More than a dozen B.C. chinook salmon populations in decline, scientists say
Thompson River population is only southern group considered stable, says committee on endangered wildlife
Nearly half of southern British Columbia's chinook salmon populations are in decline, according to a science committee that monitors the health of wildlife populations.
The Committee on the Status of Endangered Wildlife in Canada (COSEWIC) reported Monday that of 16 chinook populations studied, eight are endangered, four are threatened and one is considered of special concern.
Only one, located in British Columbia's Thompson River, is considered stable. The condition of two populations is unknown. Southern B.C. has 28 chinook populations.
Endangered is the committee's most serious ranking, suggesting the population is in danger of being wiped out.
"There are some where there is thought to be fewer than 200 fish still remaining," said committee member and fisheries biologist John Neilson.
"At that level, there would be concern about those stocks. That's why we're sounding the alarm."
Chinook salmon are both a major fishery in British Columbia and central to the lives and culture of Indigenous people. Neilson said the new assessment is the most comprehensive the committee has ever done on the fish.
"From other studies and general knowledge on the state of salmon in B.C., there's a lot of concern," Neilson said. "These are populations that are at the high end of needing some attention."
Scientists believe the problem occurs during the part of their lives the salmon spend in the ocean.
Some believe growing numbers of seals and sea lions, which feed on the fish, are behind the declines.
Others say the warming and acidifying ocean is starting to affect the food web the salmon depend on.
"It's a complex story," said Neilson.
COSEWIC chair and Simon Fraser University fisheries biologist John Reynolds said he was surprised to see just how badly the populations were doing.
"In general, salmon have been having a struggle lately on the West Coast," Reynolds said.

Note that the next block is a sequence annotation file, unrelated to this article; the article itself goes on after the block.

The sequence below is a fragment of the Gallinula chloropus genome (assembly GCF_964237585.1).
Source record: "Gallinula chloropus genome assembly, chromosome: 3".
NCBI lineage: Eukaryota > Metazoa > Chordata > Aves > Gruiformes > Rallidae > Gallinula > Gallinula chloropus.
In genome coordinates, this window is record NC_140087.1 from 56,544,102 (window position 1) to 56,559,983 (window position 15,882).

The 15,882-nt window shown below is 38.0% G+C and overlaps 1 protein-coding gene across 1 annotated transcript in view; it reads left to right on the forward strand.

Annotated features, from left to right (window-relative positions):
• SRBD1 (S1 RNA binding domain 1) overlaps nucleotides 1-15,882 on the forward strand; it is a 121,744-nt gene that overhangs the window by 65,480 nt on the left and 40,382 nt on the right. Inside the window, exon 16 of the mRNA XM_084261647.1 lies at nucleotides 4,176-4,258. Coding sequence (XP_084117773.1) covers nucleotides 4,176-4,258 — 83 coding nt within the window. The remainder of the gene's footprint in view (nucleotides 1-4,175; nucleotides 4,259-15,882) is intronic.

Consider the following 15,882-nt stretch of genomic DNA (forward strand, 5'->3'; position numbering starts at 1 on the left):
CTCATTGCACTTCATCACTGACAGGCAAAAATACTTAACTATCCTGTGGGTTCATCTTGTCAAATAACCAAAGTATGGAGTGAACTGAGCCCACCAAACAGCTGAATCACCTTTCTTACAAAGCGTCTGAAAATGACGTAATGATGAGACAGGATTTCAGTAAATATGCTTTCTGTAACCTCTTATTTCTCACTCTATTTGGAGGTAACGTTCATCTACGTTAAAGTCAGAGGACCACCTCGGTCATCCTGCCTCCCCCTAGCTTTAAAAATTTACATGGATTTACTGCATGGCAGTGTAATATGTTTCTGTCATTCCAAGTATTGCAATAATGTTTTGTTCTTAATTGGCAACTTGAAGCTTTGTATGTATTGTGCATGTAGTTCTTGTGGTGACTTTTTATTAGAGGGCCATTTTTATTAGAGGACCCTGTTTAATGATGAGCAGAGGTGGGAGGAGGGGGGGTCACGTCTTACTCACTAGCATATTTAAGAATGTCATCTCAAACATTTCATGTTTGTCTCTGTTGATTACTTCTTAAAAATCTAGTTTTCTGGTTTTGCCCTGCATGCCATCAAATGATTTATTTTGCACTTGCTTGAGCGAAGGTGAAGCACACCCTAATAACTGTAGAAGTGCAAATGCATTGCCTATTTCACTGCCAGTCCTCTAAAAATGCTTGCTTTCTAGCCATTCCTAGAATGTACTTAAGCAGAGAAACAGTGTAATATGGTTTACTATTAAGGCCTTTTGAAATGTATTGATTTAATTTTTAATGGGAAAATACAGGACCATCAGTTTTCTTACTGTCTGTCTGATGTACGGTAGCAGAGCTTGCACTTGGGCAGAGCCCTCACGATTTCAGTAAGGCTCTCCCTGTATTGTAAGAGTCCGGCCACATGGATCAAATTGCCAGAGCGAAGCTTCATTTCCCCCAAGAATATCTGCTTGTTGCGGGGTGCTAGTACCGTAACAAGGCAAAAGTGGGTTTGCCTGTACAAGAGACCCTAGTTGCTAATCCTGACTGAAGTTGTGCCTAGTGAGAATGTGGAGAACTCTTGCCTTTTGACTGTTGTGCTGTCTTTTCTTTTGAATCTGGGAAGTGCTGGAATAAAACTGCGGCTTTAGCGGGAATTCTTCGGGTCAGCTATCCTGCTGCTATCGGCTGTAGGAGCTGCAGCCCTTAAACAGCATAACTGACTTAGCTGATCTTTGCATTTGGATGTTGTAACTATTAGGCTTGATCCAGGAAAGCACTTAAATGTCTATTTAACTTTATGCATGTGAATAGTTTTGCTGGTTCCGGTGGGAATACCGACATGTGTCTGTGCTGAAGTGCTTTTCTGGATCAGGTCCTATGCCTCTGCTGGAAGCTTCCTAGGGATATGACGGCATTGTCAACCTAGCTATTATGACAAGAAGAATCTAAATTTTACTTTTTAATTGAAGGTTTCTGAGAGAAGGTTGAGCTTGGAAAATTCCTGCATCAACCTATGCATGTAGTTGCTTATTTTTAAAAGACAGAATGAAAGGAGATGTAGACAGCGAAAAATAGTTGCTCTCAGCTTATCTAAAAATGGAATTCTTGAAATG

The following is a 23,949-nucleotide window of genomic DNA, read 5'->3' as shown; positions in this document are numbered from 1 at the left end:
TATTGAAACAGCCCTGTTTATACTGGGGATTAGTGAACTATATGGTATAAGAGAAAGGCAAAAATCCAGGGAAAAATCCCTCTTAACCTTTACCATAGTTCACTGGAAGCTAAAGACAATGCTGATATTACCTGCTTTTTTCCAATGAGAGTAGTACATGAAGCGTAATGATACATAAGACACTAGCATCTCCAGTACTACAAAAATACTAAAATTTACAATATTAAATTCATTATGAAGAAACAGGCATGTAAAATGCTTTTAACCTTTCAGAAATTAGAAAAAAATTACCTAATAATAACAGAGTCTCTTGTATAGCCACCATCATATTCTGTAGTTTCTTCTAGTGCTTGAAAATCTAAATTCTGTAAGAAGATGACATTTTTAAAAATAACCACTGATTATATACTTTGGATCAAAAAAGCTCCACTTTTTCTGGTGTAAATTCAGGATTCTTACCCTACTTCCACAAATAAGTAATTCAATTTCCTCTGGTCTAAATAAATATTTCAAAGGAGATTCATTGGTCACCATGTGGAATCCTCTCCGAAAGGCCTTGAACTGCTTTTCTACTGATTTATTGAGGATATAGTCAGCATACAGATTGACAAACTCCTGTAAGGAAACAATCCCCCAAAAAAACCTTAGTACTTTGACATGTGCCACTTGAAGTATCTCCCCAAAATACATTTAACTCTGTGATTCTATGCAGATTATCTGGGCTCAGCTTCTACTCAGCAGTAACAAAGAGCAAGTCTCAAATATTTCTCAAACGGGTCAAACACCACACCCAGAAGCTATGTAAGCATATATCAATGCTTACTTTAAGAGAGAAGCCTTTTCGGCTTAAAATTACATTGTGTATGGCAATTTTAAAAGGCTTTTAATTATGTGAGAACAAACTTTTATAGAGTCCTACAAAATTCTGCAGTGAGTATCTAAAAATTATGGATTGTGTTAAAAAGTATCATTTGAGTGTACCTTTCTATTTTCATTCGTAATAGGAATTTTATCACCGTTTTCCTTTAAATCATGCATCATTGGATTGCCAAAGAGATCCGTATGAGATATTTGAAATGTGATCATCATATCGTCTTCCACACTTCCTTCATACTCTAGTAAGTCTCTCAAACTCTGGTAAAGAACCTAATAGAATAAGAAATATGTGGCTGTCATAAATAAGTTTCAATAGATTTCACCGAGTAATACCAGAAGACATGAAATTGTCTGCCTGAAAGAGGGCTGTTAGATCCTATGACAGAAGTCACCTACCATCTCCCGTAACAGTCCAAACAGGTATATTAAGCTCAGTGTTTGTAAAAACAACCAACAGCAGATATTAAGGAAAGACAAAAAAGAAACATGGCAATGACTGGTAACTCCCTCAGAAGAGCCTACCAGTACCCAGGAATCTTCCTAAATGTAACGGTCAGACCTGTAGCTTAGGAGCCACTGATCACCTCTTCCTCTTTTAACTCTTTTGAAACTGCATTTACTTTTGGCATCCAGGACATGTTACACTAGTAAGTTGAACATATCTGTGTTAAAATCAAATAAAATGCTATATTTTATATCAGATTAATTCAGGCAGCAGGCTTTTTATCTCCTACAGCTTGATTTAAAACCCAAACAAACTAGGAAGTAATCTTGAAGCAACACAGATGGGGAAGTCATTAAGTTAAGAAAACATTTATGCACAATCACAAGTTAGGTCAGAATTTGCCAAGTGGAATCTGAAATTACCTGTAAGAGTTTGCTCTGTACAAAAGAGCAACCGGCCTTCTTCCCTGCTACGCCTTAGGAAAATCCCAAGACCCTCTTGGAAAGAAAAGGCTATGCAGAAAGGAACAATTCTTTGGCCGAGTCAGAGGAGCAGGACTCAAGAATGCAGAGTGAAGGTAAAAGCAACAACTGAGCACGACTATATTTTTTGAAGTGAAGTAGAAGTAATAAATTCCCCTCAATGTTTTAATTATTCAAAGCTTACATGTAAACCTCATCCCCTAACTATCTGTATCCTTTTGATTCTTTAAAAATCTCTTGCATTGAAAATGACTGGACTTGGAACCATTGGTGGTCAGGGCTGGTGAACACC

Reynolds blamed the decline on climate change, which he said is causing warmer temperatures in the ocean and rivers.
"When they're returning to spawn, if the temperature starts to go up toward the 19 to 20 C mark, the salmon can simply die en route to the spawning grounds," he said.
Neilson said it's time the federal government use its power to protect the fish and its habitat, he added.
"Our suggestion is that government act quickly," he said.
The Species At Risk Act allows the federal government to issue emergency protection orders which allow Ottawa to control activity in critical habitat normally governed by the provinces.
The federal government has used the power twice before for the western chorus frog and the sage grouse.
Federal Environment Minister Catherine McKenna said she hadn't yet seen the assessment but would follow up on its concerns.
"We understand that it is critically important to protect and conserve our native wildlife. We need to fulfil our obligations under the Species At Risk Act."
She said some measures have already been taken to protect and rebuild chinook salmon stocks.
Included among the 36 species the committee assessed were polar bears, which remain a species of special concern.
It also looked at the black ash tree, a common urban tree in civic parks in Toronto, Montreal, and Ottawa. It found that over the past 20 years, an invasive species called the emerald ash borer has killed about two billion ash trees in the Great Lakes Region.
The black ash is now considered threatened, the committee found.
- In a previous version of this story, the Canadian Press erroneously reported that Canada has 16 chinook populations and that half of those are endangered. In fact, southern B.C. has 28 chinook salmon populations. Of the 16 studied by the Committee on the Status of Endangered Wildlife In Canada, eight are endangered, four are threatened and one is considered of special concern.Dec 04, 2018 10:26 AM PT